Network Flows

**Instructor:** Professor *Katta G. Murty*, 2773 IOE Bldg., 763-3513, * katta_murty@umich.edu*

**Prerequisites:** A course in linear programming (IOE 510 or equivalent)

**Text:** K G Murty, *Network Programming*, Prentice Hall, 1992.

**Transparencies:** The course will be taught using overhead transparencies. Registered students will have access to these transparencies at the website: http://www.engin.umich.edu/class/ioe612.

**Course Content:**

- Network optimization and routing models, background, history, and applications.
- Network definitions, fundamentals, and formulations.
- Maximum flows in pure networks.
- Shortest route algorithms.
- Primal-Dual algorithms for assignment and transportation problems.
- Min cost flow algorithms.
- Critical path methods in project networks.
- Spanning trees
- Matchings and their routing applications.

**Workload:**

- There will be homework assignments every week which will be graded. Homework 1 is given below. Future homeworks can be found here.
- Midterm in the class on 5 Nov 03, final on 12 Dec. 03, 4 to 6 PM.
- The weights of the various inputs in the final grade will be: Homeworks (20%), Midterm (30%), Final (50%).

**Lecture Notes (Transparencies):**

Notes 0....21 pages: Flow & routing models (612slides0.pdf) |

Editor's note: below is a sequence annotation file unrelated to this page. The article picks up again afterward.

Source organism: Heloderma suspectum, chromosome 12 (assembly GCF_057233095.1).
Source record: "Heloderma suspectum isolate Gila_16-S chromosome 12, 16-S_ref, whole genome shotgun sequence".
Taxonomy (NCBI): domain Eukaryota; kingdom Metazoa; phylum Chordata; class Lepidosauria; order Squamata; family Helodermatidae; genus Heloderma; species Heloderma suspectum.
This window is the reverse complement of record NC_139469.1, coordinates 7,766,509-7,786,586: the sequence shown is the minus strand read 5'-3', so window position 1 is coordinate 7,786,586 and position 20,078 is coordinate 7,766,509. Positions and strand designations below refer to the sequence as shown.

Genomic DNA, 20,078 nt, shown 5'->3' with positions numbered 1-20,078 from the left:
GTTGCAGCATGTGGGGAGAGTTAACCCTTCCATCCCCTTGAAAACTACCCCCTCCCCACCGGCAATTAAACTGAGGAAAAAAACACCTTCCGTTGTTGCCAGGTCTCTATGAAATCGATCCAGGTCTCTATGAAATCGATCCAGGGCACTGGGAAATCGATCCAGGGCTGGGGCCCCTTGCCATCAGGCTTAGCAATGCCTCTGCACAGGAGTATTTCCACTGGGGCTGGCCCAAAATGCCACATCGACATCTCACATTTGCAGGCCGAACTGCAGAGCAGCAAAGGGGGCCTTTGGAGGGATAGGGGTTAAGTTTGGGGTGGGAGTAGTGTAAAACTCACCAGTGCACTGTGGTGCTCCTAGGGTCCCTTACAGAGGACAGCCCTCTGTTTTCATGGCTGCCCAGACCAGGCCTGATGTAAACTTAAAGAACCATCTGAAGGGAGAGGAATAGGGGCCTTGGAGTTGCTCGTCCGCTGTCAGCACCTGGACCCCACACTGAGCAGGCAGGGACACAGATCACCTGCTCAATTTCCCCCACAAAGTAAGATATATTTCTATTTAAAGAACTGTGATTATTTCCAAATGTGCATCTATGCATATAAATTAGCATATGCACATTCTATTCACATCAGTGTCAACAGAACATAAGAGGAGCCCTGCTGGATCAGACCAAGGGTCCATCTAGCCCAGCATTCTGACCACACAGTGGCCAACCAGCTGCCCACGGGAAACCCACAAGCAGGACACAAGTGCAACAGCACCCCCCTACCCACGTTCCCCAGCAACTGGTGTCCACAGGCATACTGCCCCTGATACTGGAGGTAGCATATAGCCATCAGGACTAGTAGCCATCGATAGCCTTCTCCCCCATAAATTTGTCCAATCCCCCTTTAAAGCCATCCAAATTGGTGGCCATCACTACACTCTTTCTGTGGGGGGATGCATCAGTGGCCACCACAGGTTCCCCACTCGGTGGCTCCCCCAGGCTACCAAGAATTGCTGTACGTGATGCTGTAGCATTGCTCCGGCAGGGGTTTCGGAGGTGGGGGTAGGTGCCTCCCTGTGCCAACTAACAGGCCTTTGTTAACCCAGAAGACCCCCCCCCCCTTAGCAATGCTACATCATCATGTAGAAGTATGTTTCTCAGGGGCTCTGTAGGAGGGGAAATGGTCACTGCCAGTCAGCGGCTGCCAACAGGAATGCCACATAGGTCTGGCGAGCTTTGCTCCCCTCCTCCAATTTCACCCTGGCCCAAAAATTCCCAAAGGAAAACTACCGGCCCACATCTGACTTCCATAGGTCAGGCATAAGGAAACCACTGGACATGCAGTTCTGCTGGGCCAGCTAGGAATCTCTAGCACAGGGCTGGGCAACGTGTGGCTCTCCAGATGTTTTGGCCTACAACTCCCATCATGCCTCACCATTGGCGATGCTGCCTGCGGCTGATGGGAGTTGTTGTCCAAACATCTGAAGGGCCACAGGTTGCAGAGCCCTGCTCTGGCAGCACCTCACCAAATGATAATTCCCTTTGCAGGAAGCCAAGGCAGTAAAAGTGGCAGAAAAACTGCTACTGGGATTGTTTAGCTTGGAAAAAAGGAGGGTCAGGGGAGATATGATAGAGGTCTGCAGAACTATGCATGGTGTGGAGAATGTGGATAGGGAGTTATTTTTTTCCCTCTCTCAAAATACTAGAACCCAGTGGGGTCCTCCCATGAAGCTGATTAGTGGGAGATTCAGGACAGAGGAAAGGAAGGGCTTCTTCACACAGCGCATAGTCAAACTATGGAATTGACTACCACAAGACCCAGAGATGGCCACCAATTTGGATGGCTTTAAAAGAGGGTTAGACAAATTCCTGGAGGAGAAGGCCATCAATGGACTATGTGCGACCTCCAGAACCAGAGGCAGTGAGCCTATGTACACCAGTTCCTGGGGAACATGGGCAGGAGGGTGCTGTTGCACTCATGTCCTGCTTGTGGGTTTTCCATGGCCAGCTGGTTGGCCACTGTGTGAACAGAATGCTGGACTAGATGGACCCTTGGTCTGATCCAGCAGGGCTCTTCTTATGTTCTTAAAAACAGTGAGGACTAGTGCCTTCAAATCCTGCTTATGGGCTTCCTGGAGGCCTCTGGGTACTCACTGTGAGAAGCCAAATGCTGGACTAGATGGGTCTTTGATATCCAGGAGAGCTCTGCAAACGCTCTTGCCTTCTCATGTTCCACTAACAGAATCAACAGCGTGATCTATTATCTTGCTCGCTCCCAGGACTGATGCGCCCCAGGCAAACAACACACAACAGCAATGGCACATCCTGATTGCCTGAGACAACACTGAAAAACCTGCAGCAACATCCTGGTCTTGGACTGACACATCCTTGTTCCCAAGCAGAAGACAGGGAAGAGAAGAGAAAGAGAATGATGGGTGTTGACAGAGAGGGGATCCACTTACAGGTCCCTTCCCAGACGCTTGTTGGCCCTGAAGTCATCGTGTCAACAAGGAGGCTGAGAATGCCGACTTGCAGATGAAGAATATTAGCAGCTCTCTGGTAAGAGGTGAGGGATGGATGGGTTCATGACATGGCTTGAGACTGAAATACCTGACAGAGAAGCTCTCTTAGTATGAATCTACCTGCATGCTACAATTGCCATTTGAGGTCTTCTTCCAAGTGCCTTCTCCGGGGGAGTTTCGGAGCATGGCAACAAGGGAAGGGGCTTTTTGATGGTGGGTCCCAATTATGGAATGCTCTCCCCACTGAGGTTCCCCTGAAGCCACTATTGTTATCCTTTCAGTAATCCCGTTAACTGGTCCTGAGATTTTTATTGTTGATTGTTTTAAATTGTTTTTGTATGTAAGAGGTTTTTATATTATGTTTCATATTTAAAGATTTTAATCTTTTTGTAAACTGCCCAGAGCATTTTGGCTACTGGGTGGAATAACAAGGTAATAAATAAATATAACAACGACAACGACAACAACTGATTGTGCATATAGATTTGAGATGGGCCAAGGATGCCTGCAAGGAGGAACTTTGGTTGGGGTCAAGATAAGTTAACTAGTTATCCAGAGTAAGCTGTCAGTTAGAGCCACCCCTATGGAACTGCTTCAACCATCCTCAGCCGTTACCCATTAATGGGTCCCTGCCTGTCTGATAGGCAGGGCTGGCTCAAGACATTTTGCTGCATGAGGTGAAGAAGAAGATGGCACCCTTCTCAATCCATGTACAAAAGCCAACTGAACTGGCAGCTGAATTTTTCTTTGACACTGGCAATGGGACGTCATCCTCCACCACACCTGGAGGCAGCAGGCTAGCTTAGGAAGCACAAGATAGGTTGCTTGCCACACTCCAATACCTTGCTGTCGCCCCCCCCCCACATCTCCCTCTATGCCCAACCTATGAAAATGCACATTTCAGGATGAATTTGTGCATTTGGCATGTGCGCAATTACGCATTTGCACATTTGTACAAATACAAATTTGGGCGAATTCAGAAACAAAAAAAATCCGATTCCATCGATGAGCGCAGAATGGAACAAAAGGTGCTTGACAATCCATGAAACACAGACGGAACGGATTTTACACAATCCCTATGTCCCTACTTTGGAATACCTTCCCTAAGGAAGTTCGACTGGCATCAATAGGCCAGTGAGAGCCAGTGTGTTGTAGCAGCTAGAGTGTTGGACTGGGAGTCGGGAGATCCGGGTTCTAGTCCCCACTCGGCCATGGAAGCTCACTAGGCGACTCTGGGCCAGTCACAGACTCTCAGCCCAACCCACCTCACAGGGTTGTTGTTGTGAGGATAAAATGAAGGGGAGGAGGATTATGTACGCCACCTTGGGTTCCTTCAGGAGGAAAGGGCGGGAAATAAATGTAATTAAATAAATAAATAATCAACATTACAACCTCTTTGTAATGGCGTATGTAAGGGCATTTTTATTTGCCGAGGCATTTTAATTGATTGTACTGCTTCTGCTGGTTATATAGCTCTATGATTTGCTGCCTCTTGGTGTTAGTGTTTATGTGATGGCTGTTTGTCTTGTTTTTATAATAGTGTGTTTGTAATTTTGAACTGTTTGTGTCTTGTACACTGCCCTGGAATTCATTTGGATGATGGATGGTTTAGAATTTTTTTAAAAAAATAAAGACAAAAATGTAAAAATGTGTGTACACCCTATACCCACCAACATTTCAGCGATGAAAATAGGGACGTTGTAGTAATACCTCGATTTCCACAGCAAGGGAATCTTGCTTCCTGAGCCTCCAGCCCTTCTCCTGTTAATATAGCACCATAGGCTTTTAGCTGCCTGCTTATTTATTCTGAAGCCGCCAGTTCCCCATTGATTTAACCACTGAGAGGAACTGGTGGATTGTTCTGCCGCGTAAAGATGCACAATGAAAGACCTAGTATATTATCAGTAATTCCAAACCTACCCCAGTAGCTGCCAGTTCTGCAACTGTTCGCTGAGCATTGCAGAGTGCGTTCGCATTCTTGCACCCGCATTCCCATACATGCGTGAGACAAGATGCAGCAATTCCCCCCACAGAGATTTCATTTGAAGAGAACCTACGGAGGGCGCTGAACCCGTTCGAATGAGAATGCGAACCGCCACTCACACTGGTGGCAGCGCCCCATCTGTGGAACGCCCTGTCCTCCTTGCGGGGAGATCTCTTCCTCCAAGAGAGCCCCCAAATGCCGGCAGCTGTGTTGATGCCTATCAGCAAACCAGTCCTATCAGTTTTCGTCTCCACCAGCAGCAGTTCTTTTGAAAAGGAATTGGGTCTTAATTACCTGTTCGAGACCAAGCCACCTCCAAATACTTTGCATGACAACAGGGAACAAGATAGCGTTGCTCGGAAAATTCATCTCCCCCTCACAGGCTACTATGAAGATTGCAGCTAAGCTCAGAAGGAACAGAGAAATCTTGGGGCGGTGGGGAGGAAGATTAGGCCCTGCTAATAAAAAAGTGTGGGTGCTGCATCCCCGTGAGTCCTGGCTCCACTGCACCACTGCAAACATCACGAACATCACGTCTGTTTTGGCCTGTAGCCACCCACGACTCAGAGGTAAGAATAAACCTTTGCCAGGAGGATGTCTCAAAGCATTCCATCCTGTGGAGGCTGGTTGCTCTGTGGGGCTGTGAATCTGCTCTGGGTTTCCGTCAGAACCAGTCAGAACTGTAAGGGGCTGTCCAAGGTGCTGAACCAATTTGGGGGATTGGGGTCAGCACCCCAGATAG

Notes 1....9 pages: History & some applications (612slides1.pdf) |

Notes 2....57 pages: Notation (612slides2.pdf) |

Notes 3....44 pages: Single commodity max flows (612slides3.pdf) |

Notes 4....36 pages: Primal-dual algorithms (612slides4.pdf) |

Notes 5....41 pages: Shortest chains (612slides5.pdf) |

Notes 6....51 pages: Min cost flows (612slides6.pdf) |

Notes 7....16 pages: Generalized network flows (612slides7.pdf) |

Notes 8....18 pages: Project management applications (612slides8.pdf) |

Notes 9....6 pages: Mic cost spanning trees (612slides9.pdf) |

Notes 10....2 pages: Multicommodity flows (612slides10.pdf) |

Latest Homework (612hw.pdf) |

The figures are missing from these transparency copies you have to draw them by hand in your copy in class. They will be displayed on the screen in the class. |

If you are printing these notes, please print each set of notes only when the class is getting ready to discuss it. Please try to minimize the amount of paper you use for this course. |

Construct a network model for the following **Meeting scheduling problem:**
At an international conference, 19 seminars numbered 0 to 18
are planned. The attendees have been polled
and asked to indicate which seminars they plan to attend. Based on the responses,
a pair of seminars is classified as a * conflicting pair*
if some attendees want to visit both of them. The set of all conflicting
pairs is:

{(0, 8), (0, 12), (1, 6), (2, 10), (2, 12), (3, 12), (5, 6), (7, 9), (13, 17), (0, 3), (0, 13), (1, 4), (2, 13), (3, 14), (4, 15), (5, 15), (8, 11), (14, 17), (0, 5), (1, 10), (1, 12), (2, 4), (3, 8), (4, 8), (5, 16), (9, 18), (16, 18), (0, 4), (1, 7), (1, 5), (2, 9), (3, 11), (4, 17), (6, 7), (10, 18), (0, 9), (1, 11), (2, 6), (2, 7), (3, 16), (5, 10), (6, 15), (11, 14)}

Each seminar takes exactly one hour. Two seminars can be held in parallel in the same time slot iff they do not form a conflicting pair. Subject to this constraint it is required to arrange the seminars using as many parallel sessions as possible at any point of time, so as to keep the conference as short as possible.